Our first South Yorkshire Masterclass of 2020 saw us hold a panel event on ‘Managing People and Leadership’.
The panel consisted of Kevin Parkin Founder of Parkin Limited, Dame Julie Kenny Founder of Pyronix and Rita Hobson CEO of Support Dogs, chaired by our Partner Phil Harris from Brown Shipley.
The opening question was around the age old one, what is leadership and management, and are they different?
The key thoughts of the panel were that they are linked together, especially for business leaders who need to set the values and lead from the front ensuring that they are leading by example.
Kevin explained that he felt they are both interlinked, and that especially when dealing with start ups, you have to be both a leader and a manager. You have to set the policies and maintain consistency, and you have to live by the policies you set, whilst being part of the team, and asking for help.
Rita added that the policies and putting people in the right roles is the management side, where as being part of the team, and the attitude of “I won’t ask you to do something I wouldn’t do” is the leadership element.
Julie detailed that you have to display the core values, and you don’t necessarily have to be the first in and the last out, whilst part of leadership is allowing natural leaders to have an opportunity to develop whilst you manage.
Julie added that in a past company she had a programme of promote/demote.
In it a member of staff could spend 3 months having a go at a role they wanted, when the position came up, and if after 3 months she didn’t think they were right for it, or they didn’t feel they were right for it, they could return to their old post with no loss of face.
The discussion then turned to culture within business and the panel agreed that sometimes managers aren’t the best people to deal with a problem, and that if you select the right people you can give staff the responsibility to solve a problem, especially if you are their to other support and guidance.
Rita added that you need to involve staff in decision making and let them see the end result.
Kevin detailed that culture is about making people love the company and enjoy coming to work, as you can’t afford to lose your best people, and those people need to feel part of the team.
Julie explained that culture and values are effectively the same, and that management needs to follow the same values and these need to be clear and easy to explain to all staff, especially new staff, and embedded into the induction process.
Julie further added that you need to listen to staff and not to be afraid to make mistakes as after all everyone is in it together.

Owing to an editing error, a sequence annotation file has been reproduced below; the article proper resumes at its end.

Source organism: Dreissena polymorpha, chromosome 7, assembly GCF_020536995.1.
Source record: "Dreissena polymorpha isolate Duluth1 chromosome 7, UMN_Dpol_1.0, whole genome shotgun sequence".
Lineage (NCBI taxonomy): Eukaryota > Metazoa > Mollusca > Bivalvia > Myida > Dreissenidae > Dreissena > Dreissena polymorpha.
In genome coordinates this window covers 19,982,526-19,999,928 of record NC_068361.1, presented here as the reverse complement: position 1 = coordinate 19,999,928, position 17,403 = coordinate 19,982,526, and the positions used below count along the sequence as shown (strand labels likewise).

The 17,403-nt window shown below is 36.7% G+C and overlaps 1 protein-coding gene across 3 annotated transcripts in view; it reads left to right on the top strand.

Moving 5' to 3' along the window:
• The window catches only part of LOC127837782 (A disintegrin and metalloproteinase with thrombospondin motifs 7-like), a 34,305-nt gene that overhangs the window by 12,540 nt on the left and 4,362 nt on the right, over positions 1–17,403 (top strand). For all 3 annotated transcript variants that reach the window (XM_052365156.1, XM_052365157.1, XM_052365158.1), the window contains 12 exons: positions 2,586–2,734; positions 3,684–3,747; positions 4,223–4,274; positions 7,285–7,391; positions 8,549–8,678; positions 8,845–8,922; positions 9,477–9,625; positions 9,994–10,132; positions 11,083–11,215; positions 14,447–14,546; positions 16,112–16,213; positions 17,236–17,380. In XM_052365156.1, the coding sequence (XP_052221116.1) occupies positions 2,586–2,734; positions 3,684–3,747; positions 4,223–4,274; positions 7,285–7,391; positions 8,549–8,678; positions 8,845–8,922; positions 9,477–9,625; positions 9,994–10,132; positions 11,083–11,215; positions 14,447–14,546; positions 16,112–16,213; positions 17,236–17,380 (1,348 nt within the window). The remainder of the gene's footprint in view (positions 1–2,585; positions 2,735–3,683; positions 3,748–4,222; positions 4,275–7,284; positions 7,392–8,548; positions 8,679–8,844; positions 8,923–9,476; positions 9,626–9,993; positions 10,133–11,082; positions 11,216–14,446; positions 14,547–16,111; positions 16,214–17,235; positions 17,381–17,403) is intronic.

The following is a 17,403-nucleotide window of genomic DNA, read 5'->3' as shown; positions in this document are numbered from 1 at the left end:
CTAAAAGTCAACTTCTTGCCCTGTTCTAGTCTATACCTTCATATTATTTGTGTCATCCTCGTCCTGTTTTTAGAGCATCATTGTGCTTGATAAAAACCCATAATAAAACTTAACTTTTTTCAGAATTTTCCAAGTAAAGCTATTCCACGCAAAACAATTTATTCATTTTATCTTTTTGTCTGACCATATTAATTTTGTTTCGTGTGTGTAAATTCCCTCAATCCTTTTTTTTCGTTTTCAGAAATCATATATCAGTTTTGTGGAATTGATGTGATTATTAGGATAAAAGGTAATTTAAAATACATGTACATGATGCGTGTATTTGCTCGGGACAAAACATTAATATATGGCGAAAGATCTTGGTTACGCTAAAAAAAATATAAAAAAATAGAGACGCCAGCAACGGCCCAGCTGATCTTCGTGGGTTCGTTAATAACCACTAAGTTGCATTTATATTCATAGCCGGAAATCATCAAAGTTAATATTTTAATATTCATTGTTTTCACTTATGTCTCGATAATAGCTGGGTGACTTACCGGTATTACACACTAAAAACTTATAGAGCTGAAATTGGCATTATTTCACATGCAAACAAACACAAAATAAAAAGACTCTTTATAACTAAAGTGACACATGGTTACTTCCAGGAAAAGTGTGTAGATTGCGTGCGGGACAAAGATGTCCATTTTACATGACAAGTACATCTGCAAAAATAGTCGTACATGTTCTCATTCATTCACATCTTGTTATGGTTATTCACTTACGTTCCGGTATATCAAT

Kevin included the point that communication is key, you need to motivate staff and understand their aspirations.
Although, some will also be obstinate and difficult, but don’t be afraid to challenge, as most people will fit it or will eventually leave.
Rita explained that she has changed the interview process over time to ensure it supports the business, and to ensure as best as it can it helps to recruit the most suited people for the company. Whilst, also having regular one-to-ones with staff to understand where they are, and where they want to be.
When it comes to developing staff and the talent in the business, a range of options were given from the panel.
Julie explained how a link to universities and colleges is useful to invest in people, especially if a BA or MSc is required, but that it is useful to obtain a commitment from them to stay after they have done it, or pay back the whole or part of the cost if they leave within 2 years of the course or qualification finishing, especially due to the financial implication. Julie also added, training people is never a wasted process, as you might train someone and they might leave, but they might also come back and to never close a door behind you.
Rita added, that you need to invest and train people, and some may leave, but you will also retain people and keep those skills in the business, but without doing it you won’t know. Albeit, some may also leave and come back to you, bringing even more skills with them.
Kevin stated how it is important to ensure that there is a skills gap analysis for each role and that if you highlight a training need, you tap into any funding available to support you.
(If you are a South Yorkshire business, you can look at a range of funding initiatives in the SCR.)
Julie added that on a personal note you can get a lot back from volunteer roles, which you can then use in business, and that the university of life is a great educator.